|Born||17 June 1894|
|Died||26 July 1970(aged 76)|
|Commands held||Stabschef der SA|
Schepmann was an Obergruppenführer in the Nazi Party para-military branch known as the Sturmabteilung (SA) when he was appointed by Adolf Hitler to succeed Viktor Lutze as Stabschef (SA) in 1943. Lutze died in May of that year, after being involved in a serious car accident. However, by then the SA had been thoroughly marginalized as far as power in Nazi Germany. Since January 1939, the role of the SA was officially mandated as a training school for the German armed forces with the establishment of the SA Wehrmannschaften (SA Military Units). Then with the September 1939 invasion of Poland, the SA lost most of its remaining members to military service in the Wehrmacht (armed forces). The SA officially ceased to exist in May 1945 when Nazi Germany collapsed. The SA was banned by the Allied Control Council shortly after Germany's capitulation. In 1946, the International Military Tribunal at Nuremberg formally judged the SA not to be a criminal organization.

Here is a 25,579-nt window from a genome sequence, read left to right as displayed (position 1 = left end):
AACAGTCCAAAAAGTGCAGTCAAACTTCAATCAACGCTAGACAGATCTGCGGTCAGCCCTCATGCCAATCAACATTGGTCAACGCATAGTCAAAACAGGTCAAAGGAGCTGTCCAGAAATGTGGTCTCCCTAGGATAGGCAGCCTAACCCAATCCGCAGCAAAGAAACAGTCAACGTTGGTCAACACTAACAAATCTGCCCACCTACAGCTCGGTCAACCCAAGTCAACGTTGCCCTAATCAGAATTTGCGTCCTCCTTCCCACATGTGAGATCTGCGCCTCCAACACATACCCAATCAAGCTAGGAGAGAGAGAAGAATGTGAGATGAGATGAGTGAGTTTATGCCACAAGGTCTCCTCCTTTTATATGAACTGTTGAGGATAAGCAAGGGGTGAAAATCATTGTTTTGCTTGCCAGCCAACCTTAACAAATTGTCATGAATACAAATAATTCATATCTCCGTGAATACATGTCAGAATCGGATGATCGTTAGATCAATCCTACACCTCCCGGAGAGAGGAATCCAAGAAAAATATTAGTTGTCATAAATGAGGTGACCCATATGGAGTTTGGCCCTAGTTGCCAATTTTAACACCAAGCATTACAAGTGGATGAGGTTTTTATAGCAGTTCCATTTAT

After World War II in Europe ended, Schepmann became involved in the All-German Bloc/League of Expellees and Deprived of Rights. In the early 1950s he served as a member of the Landtag of Lower Saxony in West Germany. He is the father of Richard Schepmann, head of the Neo-Nazi publishing house Teut-Verlag, who was jailed in 1983 for inciting racial hatred.
- McNab, Chris. Hitler's Elite: The SS 1939–45, Osprey Publishing, 2013, pp. 20–22
- "The Sturmabteilung or SA". History Learning Site. Retrieved 22 September 2013.
- Kurt P. Tauber, Beyond Eagle and Swastika: German Nationalism Since 1945, Volume 1, Wesleyan University Press, 1967, p. 806
- GERMANY: A Much-Perplexed People from Time, Monday, Nov. 24, 1952
- Nicholas Goodrick-Clarke, Black Sun: Aryan Cults, Esoteric Nazism and the Politics of Identity, NYU Press, 2003, p. 163